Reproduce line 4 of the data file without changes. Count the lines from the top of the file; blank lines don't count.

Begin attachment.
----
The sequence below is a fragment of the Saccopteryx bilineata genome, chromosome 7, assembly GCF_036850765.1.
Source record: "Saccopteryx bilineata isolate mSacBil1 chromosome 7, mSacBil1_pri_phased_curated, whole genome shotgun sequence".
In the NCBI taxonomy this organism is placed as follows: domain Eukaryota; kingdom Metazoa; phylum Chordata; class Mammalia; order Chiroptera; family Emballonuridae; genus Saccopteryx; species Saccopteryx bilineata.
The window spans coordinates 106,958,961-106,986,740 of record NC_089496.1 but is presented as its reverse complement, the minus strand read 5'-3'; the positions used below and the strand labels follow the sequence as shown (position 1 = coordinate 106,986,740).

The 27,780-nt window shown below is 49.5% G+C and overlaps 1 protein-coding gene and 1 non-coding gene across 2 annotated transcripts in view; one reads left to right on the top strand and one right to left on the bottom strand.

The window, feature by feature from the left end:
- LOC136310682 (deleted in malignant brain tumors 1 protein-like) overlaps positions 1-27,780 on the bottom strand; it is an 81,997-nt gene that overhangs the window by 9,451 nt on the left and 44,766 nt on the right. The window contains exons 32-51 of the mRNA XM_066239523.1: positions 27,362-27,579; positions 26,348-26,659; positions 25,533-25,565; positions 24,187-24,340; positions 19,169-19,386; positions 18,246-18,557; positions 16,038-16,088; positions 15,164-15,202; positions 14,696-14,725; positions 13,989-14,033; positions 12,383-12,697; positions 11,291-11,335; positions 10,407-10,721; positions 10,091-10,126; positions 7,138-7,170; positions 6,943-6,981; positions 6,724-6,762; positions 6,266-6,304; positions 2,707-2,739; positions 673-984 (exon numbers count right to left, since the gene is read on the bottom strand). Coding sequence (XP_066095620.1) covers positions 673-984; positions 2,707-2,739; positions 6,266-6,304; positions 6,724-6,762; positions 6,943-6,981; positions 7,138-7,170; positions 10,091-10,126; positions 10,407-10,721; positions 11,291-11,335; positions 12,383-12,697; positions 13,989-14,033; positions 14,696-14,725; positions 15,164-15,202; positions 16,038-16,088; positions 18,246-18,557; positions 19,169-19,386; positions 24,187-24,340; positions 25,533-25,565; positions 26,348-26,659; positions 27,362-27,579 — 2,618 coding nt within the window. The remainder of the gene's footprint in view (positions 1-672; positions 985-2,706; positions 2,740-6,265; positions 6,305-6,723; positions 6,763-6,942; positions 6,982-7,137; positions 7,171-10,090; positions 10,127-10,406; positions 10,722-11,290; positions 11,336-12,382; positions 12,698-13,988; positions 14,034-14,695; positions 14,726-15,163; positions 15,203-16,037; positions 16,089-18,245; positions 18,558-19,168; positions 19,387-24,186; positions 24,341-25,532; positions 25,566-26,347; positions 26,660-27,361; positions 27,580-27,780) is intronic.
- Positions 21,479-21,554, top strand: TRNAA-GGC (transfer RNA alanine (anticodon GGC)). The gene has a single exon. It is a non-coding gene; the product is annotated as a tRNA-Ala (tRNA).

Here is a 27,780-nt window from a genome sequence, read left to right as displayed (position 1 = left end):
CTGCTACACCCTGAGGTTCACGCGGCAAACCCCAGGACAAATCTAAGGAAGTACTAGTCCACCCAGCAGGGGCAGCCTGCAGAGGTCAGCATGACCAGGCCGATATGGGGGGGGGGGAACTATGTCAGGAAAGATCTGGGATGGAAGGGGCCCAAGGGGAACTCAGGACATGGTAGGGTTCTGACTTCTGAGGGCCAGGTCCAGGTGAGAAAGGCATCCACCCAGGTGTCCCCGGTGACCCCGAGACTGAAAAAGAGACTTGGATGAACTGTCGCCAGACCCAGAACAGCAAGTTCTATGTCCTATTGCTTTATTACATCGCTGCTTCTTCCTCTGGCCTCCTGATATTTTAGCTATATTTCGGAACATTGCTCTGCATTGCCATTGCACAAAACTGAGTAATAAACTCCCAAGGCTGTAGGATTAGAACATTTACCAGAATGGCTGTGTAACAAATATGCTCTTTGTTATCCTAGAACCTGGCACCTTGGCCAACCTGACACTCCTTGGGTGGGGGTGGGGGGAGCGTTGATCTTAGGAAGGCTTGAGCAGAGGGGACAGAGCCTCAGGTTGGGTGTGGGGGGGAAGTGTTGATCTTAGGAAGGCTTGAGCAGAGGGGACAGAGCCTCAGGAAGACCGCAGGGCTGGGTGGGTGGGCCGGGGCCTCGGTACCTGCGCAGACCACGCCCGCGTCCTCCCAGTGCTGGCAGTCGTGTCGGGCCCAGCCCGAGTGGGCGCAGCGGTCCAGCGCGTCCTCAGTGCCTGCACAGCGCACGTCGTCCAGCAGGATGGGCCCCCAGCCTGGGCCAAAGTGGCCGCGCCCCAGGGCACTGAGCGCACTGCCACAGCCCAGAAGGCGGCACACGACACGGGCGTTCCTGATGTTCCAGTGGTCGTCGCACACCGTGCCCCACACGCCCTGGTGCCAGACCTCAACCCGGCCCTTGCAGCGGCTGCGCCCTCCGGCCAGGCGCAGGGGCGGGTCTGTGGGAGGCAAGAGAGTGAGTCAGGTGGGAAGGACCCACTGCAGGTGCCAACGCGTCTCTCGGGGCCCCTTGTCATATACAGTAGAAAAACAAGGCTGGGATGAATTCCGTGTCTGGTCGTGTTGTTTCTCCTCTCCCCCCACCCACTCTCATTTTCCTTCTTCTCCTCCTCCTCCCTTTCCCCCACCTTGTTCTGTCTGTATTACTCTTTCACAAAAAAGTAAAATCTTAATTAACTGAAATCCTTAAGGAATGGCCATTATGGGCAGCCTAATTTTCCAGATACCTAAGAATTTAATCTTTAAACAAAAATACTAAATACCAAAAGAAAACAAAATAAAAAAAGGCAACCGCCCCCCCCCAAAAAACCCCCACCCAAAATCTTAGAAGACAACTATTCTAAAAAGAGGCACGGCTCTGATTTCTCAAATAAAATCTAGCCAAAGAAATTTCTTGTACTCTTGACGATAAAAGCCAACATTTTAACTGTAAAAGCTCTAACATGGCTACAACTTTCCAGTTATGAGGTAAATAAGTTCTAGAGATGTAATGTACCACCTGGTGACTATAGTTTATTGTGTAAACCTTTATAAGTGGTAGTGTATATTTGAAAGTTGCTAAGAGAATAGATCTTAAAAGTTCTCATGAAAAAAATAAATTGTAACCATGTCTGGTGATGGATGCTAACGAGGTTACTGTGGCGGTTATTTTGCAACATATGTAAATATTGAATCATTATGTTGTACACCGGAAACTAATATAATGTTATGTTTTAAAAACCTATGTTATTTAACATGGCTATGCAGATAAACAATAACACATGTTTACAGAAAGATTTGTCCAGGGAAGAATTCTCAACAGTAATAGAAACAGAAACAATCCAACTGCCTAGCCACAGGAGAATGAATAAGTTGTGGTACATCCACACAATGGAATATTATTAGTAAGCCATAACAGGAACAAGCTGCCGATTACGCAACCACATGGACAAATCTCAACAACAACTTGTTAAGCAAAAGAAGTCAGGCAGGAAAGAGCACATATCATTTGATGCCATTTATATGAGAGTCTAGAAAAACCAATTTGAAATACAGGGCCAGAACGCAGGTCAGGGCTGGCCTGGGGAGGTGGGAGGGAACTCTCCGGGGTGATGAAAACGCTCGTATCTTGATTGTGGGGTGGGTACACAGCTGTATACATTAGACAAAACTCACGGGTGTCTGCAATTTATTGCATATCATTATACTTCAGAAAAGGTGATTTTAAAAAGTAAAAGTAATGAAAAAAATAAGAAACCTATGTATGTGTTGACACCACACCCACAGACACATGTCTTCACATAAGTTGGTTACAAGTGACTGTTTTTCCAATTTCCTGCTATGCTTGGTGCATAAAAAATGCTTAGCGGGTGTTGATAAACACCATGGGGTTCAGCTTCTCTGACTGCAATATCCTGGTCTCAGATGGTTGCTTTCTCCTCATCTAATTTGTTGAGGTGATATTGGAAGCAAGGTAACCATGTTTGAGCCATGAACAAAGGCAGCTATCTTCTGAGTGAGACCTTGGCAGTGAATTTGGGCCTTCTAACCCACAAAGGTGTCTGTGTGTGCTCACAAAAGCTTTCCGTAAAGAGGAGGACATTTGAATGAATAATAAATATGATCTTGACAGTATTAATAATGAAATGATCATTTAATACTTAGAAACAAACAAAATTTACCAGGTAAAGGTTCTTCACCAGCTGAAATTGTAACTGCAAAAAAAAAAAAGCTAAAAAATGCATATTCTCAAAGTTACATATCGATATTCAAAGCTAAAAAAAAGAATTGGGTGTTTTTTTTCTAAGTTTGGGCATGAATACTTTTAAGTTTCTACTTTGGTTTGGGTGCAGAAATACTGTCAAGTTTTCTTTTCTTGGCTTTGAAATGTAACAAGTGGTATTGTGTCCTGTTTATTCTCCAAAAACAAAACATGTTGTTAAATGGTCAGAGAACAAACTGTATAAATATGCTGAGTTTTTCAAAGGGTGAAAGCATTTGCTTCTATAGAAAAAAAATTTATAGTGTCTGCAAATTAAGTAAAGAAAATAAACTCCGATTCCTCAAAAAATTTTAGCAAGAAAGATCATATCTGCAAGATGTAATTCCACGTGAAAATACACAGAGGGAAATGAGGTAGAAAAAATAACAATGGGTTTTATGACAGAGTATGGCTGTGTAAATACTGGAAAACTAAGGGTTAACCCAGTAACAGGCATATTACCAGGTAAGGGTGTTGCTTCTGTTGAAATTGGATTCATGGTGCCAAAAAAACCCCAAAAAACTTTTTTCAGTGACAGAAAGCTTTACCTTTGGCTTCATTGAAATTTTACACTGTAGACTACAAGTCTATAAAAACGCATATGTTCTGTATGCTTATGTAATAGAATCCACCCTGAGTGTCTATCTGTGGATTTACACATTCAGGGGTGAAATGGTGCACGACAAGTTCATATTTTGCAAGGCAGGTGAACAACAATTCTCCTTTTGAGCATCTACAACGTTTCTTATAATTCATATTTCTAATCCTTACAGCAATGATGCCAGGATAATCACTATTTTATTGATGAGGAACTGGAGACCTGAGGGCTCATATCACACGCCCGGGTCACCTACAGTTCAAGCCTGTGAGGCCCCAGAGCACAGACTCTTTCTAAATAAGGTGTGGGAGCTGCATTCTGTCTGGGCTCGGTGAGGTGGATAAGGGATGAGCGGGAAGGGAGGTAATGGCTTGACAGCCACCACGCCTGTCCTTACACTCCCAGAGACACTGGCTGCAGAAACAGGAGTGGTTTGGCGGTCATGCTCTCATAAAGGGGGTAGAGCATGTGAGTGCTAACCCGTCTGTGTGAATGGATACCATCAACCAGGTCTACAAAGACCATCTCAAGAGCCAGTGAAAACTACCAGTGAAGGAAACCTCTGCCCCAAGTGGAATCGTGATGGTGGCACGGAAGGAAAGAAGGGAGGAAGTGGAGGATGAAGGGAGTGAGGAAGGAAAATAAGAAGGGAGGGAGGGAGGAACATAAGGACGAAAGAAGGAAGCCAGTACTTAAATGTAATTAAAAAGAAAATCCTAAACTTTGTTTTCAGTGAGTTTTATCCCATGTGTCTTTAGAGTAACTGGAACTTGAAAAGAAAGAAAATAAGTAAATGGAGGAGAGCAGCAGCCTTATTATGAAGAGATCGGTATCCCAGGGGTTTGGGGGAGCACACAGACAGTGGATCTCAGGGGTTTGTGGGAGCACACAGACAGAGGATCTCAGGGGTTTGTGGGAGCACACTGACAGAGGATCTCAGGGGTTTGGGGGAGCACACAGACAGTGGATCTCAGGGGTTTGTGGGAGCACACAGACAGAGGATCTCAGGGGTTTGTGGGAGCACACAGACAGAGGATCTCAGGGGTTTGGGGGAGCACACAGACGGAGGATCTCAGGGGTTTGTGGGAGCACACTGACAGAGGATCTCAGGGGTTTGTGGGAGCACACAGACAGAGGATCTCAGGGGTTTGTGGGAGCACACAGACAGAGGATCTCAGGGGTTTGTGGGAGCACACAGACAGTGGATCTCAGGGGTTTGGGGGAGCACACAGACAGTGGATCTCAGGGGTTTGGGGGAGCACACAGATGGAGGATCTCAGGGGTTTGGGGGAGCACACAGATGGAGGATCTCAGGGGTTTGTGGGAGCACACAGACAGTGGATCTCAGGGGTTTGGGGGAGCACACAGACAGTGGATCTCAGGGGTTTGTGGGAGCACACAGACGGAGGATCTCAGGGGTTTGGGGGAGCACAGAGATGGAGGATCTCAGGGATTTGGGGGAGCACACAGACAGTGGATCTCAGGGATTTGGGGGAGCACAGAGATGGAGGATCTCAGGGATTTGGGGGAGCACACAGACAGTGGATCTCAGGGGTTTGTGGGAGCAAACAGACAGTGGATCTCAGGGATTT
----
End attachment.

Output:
The window spans coordinates 106,958,961-106,986,740 of record NC_089496.1 but is presented as its reverse complement, the minus strand read 5'-3'; the positions used below and the strand labels follow the sequence as shown (position 1 = coordinate 106,986,740).